errno, _doserrno, _sys_errlist, and _sys_nerr

Global macros that hold error codes that are set during program execution, and string equivalents of the error codes for display.


#define errno   (*_errno())
#define _doserrno   (*__doserrno())
#define _sys_errlist (__sys_errlist())
#define _sys_nerr (*__sys_nerr())


Both errno and _doserrno are set to 0 by the runtime during program startup. errno is set on an error in a system-level call. Because errno holds the value for the last call that set it, this value may be changed by succeeding calls. Run-time library calls that set errno on an error do not clear errno on success. Always clear errno by calling _set_errno(0) immediately before a call that may set it, and check it immediately after the call.

On an error, errno is not necessarily set to the same value as the error code returned by a system call. For I/O operations, _doserrno stores the operating-system error-code equivalents of errno codes. For most non-I/O operations, the value of _doserrno is not set.

Each errno value is associated with an error message in _sys_errlist that can be printed by using one of the perror functions, or stored in a string by using one of the strerror or strerror_s functions. The perror and strerror functions use the _sys_errlist array and _sys_nerr—the number of elements in _sys_errlist—to process error information. Direct access to _sys_errlist and _sys_nerr is deprecated for code-security reasons. We recommend that you use the more secure, functional versions instead of the global macros, as shown here:

Global Macro Functional Equivalents
_doserrno _get_doserrno, _set_doserrno
errno _get_errno, _set_errno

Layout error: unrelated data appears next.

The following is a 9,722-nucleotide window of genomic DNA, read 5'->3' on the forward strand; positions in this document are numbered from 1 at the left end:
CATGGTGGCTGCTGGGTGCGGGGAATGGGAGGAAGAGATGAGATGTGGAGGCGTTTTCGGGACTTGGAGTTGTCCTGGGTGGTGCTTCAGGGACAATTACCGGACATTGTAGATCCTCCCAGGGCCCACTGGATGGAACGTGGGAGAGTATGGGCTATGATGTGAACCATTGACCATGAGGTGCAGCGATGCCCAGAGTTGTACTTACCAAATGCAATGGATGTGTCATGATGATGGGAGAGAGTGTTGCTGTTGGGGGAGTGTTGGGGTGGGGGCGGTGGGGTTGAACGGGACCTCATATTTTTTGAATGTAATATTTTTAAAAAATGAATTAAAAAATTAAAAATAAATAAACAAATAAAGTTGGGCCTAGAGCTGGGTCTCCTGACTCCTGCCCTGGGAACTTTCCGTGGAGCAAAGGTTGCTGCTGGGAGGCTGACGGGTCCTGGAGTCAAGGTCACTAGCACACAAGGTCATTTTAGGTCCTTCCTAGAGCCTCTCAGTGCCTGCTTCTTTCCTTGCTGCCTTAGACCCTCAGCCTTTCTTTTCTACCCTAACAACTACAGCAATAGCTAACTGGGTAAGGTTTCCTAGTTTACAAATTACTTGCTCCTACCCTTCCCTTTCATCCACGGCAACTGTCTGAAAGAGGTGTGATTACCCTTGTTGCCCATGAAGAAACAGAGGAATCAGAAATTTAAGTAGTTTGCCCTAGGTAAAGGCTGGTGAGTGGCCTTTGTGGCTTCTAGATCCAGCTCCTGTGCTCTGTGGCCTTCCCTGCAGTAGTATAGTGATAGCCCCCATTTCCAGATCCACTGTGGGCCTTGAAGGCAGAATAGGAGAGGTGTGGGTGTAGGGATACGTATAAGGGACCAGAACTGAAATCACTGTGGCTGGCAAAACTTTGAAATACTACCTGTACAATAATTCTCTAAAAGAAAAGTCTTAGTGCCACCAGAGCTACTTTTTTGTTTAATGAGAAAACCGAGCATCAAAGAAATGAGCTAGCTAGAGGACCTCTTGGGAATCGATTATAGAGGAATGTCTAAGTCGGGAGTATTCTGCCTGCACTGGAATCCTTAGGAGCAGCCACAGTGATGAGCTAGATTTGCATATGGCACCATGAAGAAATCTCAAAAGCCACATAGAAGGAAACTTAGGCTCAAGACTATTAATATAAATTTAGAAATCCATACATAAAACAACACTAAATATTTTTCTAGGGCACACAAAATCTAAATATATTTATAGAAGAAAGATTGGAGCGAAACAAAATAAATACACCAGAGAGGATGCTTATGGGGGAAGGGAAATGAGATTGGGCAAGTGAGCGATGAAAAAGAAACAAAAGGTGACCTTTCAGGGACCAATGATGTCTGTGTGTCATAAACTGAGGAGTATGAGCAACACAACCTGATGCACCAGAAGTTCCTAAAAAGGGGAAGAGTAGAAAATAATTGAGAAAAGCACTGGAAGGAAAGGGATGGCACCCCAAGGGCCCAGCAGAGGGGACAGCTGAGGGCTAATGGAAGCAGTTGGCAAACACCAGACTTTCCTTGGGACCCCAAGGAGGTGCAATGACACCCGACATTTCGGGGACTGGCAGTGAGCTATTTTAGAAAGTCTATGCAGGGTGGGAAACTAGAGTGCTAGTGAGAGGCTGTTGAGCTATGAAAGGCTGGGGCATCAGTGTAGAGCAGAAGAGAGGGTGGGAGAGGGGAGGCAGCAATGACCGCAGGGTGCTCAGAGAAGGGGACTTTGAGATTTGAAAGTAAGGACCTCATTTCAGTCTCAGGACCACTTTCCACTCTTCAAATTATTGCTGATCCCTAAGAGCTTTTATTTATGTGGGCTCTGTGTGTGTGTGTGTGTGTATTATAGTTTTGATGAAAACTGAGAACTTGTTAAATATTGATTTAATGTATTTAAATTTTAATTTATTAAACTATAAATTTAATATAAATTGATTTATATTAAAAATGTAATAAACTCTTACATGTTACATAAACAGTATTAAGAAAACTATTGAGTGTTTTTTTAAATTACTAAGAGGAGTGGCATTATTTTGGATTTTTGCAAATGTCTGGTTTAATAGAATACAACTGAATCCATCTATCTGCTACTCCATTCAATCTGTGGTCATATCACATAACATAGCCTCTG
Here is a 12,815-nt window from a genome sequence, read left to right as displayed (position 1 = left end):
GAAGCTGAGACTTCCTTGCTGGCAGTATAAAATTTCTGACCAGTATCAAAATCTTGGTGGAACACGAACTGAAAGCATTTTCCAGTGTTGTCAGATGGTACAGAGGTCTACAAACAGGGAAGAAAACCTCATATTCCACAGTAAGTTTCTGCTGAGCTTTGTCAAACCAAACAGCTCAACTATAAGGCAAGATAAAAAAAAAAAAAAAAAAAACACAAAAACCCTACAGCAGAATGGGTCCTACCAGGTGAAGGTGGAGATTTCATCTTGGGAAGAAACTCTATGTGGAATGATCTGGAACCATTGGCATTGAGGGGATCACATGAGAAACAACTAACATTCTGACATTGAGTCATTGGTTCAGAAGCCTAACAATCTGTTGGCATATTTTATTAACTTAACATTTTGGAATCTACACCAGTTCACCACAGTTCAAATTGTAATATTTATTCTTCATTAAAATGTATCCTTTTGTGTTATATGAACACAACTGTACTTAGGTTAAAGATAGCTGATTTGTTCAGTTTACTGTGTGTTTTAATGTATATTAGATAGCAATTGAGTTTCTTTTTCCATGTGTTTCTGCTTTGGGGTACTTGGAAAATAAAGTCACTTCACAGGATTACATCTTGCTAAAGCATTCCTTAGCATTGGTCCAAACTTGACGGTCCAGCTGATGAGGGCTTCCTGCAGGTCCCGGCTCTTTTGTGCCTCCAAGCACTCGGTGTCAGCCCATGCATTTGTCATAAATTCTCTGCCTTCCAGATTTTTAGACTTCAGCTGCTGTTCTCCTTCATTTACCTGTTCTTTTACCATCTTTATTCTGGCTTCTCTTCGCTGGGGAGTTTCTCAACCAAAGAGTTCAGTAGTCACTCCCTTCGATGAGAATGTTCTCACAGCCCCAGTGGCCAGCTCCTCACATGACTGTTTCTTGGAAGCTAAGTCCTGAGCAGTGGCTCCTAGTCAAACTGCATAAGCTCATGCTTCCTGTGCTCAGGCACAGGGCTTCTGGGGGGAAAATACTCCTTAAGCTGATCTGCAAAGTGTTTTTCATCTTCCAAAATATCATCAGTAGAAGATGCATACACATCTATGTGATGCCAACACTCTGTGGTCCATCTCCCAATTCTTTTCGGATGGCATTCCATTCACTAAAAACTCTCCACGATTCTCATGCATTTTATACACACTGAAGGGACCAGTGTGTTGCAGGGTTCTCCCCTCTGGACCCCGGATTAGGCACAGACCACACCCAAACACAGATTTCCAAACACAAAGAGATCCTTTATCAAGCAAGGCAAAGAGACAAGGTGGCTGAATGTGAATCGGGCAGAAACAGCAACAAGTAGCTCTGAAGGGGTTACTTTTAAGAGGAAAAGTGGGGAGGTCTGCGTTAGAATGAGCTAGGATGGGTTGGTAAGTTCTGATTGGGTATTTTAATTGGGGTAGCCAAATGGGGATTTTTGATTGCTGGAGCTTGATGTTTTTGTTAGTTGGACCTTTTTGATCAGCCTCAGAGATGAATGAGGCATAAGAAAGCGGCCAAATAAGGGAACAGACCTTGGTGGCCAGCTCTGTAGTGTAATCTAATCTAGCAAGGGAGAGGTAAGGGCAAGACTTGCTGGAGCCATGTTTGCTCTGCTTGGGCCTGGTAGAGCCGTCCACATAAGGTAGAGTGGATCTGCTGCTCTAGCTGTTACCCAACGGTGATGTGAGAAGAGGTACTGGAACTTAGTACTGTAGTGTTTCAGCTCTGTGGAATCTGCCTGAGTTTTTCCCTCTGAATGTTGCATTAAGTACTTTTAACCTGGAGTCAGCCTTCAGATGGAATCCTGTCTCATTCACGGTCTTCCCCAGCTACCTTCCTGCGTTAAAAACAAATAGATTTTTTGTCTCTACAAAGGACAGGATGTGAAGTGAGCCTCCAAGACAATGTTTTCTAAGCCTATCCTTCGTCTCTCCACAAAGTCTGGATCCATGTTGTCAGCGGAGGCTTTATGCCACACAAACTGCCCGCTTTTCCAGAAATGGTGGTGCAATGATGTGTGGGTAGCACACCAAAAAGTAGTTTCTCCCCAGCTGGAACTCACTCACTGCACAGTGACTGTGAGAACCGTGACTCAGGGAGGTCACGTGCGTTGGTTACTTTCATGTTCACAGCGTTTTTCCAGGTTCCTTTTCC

_sys_errlist, _sys_nerr strerror_s, _strerror_s, _wcserror_s, __wcserror_s

Library math routines set errno by calling _matherr. To handle math errors differently, write your own routine according to the _matherr reference description and name it _matherr.

All errno values in the following table are predefined constants in <errno.h>, and are UNIX-compatible. Only ERANGE, EILSEQ, and EDOM are specified in the ISO C99 standard.

Constant System error message Value
EPERM Operation not permitted 1
ENOENT No such file or directory 2
ESRCH No such process 3
EINTR Interrupted function 4
EIO I/O error 5
ENXIO No such device or address 6
E2BIG Argument list too long 7
ENOEXEC Exec format error 8
EBADF Bad file number 9
ECHILD No spawned processes 10
EAGAIN No more processes or not enough memory or maximum nesting level reached 11
ENOMEM Not enough memory 12
EACCES Permission denied 13
EFAULT Bad address 14
EBUSY Device or resource busy 16
EEXIST File exists 17
EXDEV Cross-device link 18
ENODEV No such device 19
ENOTDIR Not a directory 20
EISDIR Is a directory 21
EINVAL Invalid argument 22
ENFILE Too many files open in system 23
EMFILE Too many open files 24
ENOTTY Inappropriate I/O control operation 25
EFBIG File too large 27
ENOSPC No space left on device 28
ESPIPE Invalid seek 29
EROFS Read-only file system 30
EMLINK Too many links 31
EPIPE Broken pipe 32
EDOM Math argument 33
ERANGE Result too large 34
EDEADLK Resource deadlock would occur 36
EDEADLOCK Same as EDEADLK for compatibility with older Microsoft C versions 36
ENAMETOOLONG Filename too long 38
ENOLCK No locks available 39
ENOSYS Function not supported 40
ENOTEMPTY Directory not empty 41
EILSEQ Illegal byte sequence 42
STRUNCATE String was truncated 80


Global macro Required header Optional header
errno <errno.h> or <stdlib.h>, <cerrno> or <cstdlib> (C++)
_doserrno, _sys_errlist, _sys_nerr <stdlib.h>, <cstdlib> (C++) <errno.h>, <cerrno> (C++)

The _doserrno, _sys_errlist, and _sys_nerr macros are Microsoft extensions. For more compatibility information, see Compatibility.

See also

Global Variables
errno Constants
perror, _wperror
strerror, _strerror, _wcserror, __wcserror
strerror_s, _strerror_s, _wcserror_s, __wcserror_s